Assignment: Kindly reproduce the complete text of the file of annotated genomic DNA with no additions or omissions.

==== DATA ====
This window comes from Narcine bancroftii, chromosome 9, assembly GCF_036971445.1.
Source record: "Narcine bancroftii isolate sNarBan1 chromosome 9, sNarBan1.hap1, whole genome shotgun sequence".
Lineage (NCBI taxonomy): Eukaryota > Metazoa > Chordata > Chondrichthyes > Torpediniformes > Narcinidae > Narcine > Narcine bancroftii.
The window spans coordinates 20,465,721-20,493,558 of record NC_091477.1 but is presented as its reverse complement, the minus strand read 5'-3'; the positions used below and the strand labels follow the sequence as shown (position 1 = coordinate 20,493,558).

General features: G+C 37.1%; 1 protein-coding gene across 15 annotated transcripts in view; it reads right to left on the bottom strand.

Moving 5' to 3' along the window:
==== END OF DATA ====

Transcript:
This window comes from Narcine bancroftii, chromosome 9, assembly GCF_036971445.1.
Source record: "Narcine bancroftii isolate sNarBan1 chromosome 9, sNarBan1.hap1, whole genome shotgun sequence".
Lineage (NCBI taxonomy): Eukaryota > Metazoa > Chordata > Chondrichthyes > Torpediniformes > Narcinidae > Narcine > Narcine bancroftii.
The window spans coordinates 20,465,721-20,493,558 of record NC_091477.1 but is presented as its reverse complement, the minus strand read 5'-3'; the positions used below and the strand labels follow the sequence as shown (position 1 = coordinate 20,493,558).

General features: G+C 37.1%; 1 protein-coding gene across 15 annotated transcripts in view; it reads right to left on the bottom strand.

Moving 5' to 3' along the window: